On August 2, a group of high school girls visited New York Institute of Technology’s New York City campus to learn about the university’s STEAM-related programs.
The day’s events were part of a seven-week summer immersion program presented by Girls Who Code (a nonprofit organization that seeks to close the gender gap in technology), MetLife, and the MetLife Foundation, to introduce young women to computer science. According to Girls Who Code, the share of women in the computing workforce is falling and will continue to do so unless more women are encouraged to study computer science.
The day began with a welcome from Babak Beheshti, Ph.D., dean of NYIT College of Engineering and Computing Sciences, and an introduction to electrical and computer engineering by Assistant Professor N. Sertac Artan, Ph.D.
New York Institute of Technology faculty then introduced the students to the programs and facilities available at the university. Michael Nizich, Ph.D., director of the Entrepreneurship and Technology Innovation Center (ETIC), talked about the center; Emerging Technology Librarian Carlo Minchillo, M.A., led a workshop on 3-D printing in the Innovation Labs; Assistant Professor of Digital Art and Design Kevin Park, Ph.D., Art Media Technical Director Matthew Cornelius, M.S., and Associate Professor and Chair of Digital Art and Design Rozina Vavetsi, M.Sc., took the students on a tour of The HIVE (Home for Innovation, Visualization, and Exploration); and Sutton Murray and Mauricio Tacoaman, workshop assistant and supervisor, respectively, in NYIT School of Architecture and Design, introduced students to the Fabrication Labs.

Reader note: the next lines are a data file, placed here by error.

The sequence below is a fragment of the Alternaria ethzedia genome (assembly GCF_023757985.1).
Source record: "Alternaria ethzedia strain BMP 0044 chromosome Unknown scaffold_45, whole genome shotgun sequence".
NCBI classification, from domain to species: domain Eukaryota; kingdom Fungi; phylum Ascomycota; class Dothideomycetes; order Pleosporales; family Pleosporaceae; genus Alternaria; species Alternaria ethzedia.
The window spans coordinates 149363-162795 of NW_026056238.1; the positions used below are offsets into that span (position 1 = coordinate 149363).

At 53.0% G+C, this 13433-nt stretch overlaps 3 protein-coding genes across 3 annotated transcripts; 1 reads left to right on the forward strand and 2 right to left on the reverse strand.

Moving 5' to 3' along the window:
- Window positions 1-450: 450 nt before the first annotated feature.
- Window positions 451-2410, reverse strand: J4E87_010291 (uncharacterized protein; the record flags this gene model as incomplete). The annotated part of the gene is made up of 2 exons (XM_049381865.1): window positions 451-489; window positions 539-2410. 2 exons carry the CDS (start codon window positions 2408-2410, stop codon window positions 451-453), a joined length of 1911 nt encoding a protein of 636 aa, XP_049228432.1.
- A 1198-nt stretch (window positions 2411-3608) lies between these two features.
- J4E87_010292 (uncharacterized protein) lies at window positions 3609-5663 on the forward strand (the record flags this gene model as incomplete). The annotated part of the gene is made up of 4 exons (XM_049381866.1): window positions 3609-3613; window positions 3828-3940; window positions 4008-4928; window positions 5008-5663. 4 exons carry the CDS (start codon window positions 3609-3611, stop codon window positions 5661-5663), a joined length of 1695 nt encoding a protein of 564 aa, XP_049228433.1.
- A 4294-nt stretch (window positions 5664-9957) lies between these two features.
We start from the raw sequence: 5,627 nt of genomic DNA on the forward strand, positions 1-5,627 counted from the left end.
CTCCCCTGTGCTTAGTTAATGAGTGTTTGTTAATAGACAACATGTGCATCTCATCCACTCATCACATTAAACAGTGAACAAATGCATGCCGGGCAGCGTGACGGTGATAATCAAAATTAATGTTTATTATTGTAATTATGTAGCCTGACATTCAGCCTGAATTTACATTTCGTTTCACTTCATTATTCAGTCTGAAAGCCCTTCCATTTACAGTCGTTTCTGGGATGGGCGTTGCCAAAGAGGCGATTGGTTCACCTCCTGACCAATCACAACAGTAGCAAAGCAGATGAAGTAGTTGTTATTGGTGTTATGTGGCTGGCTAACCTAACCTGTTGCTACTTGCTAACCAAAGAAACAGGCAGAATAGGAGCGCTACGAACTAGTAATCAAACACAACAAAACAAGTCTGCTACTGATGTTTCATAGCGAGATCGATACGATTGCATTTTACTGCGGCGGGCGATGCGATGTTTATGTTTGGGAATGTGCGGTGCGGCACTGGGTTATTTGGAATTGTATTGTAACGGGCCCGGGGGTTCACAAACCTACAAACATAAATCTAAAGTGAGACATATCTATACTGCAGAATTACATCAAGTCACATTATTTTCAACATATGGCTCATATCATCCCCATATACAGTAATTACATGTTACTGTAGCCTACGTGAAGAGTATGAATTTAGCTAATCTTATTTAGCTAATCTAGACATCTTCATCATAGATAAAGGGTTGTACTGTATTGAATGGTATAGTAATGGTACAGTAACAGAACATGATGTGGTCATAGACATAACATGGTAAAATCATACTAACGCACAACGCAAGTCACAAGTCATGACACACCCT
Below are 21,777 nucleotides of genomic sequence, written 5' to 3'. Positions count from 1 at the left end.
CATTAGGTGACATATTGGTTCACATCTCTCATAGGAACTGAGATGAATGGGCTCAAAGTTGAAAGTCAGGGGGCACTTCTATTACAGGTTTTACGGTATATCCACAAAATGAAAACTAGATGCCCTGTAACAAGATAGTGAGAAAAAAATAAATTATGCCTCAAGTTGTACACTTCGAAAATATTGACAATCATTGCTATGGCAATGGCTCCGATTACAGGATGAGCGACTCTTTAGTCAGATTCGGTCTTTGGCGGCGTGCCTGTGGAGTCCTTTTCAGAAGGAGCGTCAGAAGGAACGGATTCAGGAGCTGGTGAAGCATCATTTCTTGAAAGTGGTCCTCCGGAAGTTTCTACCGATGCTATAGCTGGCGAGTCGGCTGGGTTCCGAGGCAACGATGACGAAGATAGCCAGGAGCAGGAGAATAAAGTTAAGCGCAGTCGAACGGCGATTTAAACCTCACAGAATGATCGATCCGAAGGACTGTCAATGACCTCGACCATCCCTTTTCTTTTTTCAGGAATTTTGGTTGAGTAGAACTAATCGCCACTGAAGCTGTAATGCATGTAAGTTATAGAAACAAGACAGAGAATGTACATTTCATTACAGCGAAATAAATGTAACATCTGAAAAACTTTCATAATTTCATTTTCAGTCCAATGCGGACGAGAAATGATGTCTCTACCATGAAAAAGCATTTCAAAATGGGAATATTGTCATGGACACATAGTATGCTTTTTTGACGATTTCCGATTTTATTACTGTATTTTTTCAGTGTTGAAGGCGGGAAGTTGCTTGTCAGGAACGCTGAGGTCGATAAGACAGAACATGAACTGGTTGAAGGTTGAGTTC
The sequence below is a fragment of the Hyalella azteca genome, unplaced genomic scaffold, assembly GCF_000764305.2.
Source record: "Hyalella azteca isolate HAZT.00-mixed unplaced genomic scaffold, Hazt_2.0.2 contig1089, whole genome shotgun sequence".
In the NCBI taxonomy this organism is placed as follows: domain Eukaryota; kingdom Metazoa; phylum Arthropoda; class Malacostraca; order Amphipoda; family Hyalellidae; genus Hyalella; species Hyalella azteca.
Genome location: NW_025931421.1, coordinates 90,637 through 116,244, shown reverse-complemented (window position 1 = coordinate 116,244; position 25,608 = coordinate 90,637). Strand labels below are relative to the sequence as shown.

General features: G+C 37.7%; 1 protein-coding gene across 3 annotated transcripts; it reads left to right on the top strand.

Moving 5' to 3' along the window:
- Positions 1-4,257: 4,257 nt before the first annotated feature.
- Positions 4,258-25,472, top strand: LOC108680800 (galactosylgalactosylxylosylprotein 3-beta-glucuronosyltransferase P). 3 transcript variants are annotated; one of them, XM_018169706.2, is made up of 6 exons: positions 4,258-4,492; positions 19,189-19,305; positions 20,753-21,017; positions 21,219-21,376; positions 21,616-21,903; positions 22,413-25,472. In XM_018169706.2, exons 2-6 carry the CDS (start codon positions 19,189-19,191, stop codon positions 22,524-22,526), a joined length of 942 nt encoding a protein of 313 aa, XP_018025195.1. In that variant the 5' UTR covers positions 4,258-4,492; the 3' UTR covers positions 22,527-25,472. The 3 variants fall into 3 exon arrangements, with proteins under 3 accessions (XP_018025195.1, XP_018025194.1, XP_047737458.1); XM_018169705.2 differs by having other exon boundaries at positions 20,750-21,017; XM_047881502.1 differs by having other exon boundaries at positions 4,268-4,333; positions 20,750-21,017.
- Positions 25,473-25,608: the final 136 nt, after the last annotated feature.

The high school students also had the opportunity to meet with current New York Institue of Technology students Jamila Houghton, Fernanda Tovar, Prachi Bambarkar, and Theresa Russo, who spoke about their majors in the College of Engineering and Computing Sciences, life at New York Tech, and their career goals as well as accompany the high school students on the campus tour.
“When corporations, NGOs, and institutions of higher education work together to intentionally nurture STEAM skill development in females, expose them to college, and engage them in practical hands-on learning, we can and will change the face of STEAM leadership in our country,” said Amy Bravo, M.A., senior director of International and Experiential Education and coordinator of the event.